Coronavirus: UK’s WhatsApp bot working after false start

  • Published
Screenshot of WhatsApp message from government coronavirus bot
Image caption,
Initially, the bot failed to respond to some users and they had to say 'hi' again

A Covid-19 WhatsApp bot set up by the UK government is finally working after problems during launch on Wednesday.

Members of the public who message the bot can access pre-determined chunks of advice on symptoms or how to avoid spreading the disease, for example.

But it failed to work for some users after its launch, providing nothing more than an error message.

However, the BBC has verified that the bot, which also warns about coronavirus myths, is now working as intended.

One of those who encountered initial teething problems, Hashir Milhan, says all seems to be resolved.

“I tried sending the opening ‘hi’ message with no response,” London-based designer Mr Milhan told the BBC.

He said the bot did respond later – but only to send him an error message.

But on Thursday, he was able to access the information without problems.

He noted that the information was generally available online but added: “It’s reassuring that this comes from a verified account.”

The government said the service was designed to allow members of the public to "get answers to the most common questions about coronavirus".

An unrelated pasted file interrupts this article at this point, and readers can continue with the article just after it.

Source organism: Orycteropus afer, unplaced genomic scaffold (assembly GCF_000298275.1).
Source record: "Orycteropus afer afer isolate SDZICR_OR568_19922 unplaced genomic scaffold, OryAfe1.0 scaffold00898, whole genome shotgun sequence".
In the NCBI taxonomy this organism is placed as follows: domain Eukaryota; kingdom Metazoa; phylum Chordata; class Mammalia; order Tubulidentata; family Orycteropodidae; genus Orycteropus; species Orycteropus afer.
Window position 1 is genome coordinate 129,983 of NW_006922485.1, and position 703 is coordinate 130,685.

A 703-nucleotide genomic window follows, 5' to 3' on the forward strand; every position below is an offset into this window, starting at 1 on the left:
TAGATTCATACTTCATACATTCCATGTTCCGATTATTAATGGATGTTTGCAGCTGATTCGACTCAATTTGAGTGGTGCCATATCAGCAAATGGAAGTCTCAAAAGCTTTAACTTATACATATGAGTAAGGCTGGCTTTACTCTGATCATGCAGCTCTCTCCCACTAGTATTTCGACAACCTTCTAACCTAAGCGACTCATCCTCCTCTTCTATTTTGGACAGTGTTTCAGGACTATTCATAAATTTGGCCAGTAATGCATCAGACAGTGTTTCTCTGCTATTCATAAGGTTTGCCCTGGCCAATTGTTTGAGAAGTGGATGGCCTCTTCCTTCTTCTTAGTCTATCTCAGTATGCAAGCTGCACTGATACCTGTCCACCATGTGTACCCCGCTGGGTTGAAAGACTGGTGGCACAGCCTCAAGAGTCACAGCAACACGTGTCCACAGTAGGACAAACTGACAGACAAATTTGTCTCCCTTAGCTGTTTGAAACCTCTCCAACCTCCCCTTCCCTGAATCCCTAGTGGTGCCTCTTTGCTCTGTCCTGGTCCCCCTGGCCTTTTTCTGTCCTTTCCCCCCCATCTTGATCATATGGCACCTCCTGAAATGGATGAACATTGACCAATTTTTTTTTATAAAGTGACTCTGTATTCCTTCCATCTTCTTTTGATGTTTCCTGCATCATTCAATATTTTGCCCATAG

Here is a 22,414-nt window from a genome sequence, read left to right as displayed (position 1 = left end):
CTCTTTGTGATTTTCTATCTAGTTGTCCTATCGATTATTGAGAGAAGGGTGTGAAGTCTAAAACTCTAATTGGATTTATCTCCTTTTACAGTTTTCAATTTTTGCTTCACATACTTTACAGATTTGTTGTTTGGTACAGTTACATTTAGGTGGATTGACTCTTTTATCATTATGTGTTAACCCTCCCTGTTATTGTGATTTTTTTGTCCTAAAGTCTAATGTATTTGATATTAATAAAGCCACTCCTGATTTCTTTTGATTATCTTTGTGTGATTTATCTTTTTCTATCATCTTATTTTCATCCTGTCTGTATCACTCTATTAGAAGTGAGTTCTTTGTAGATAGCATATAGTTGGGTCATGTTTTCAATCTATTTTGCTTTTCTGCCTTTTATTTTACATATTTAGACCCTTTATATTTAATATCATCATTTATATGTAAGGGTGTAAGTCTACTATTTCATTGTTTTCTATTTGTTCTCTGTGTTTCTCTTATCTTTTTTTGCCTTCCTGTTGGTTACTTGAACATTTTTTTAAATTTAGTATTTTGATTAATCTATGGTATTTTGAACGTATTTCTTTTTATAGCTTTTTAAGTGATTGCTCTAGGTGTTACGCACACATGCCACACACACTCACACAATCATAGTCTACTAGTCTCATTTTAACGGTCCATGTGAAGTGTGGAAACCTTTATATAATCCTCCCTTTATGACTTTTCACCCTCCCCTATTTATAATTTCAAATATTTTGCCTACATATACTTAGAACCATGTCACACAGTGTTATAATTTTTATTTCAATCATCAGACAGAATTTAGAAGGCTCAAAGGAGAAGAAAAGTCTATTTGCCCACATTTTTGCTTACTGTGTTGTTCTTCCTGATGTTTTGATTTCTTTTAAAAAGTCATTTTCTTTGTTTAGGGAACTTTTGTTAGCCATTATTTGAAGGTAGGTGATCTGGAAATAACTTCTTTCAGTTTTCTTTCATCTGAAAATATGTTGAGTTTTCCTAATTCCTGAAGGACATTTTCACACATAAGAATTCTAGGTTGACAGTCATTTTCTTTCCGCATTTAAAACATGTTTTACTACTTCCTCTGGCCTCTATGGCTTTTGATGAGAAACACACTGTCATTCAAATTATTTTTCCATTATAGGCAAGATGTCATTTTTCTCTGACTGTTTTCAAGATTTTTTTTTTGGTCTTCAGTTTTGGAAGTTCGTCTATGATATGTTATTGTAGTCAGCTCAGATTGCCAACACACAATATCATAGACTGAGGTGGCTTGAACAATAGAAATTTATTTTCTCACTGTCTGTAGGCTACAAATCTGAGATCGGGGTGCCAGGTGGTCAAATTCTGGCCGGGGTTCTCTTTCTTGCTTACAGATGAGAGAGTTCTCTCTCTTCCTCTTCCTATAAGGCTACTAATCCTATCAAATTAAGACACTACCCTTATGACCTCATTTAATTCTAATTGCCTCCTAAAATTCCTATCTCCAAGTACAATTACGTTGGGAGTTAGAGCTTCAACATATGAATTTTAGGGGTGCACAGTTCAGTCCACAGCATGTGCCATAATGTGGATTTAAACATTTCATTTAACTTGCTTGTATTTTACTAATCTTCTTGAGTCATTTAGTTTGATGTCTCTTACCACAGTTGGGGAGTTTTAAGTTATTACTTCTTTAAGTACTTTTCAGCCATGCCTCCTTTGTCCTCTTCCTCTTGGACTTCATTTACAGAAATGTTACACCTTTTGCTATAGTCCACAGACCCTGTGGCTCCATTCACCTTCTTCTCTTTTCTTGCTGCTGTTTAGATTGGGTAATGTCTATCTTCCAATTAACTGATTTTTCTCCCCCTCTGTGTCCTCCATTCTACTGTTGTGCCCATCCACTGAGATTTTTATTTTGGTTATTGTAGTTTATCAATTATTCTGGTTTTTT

But Mr Milhan said he had hoped the bot would be able to engage in and understand conversations, in order to respond to queries people might have on the spot.

To start receiving messages, users should send “hi” via WhatsApp to the number 07860 064422. International users can use +44 7860 064 422.

The UK government does not have an official emergency alert system with which to contact citizens directly during a crisis.

However, authorities are distributing information through various channels, including websites and social media, as well as the new WhatsApp bot.

Telecoms firms were also asked to send out an alert to all customers via text message this week, stating that people must now stay at home as much as possible.

The texts have rolled out gradually to users and scammers have already tried to take advantage of the situation.

Some have sent fake messages accusing individuals of leaving their homes more than once a day - the limit set by the government - and telling them they are now liable to pay a fine.

Number 10 said people should trust only the official message.

The BBC is not responsible for the content of external sites.View original tweet on Twitter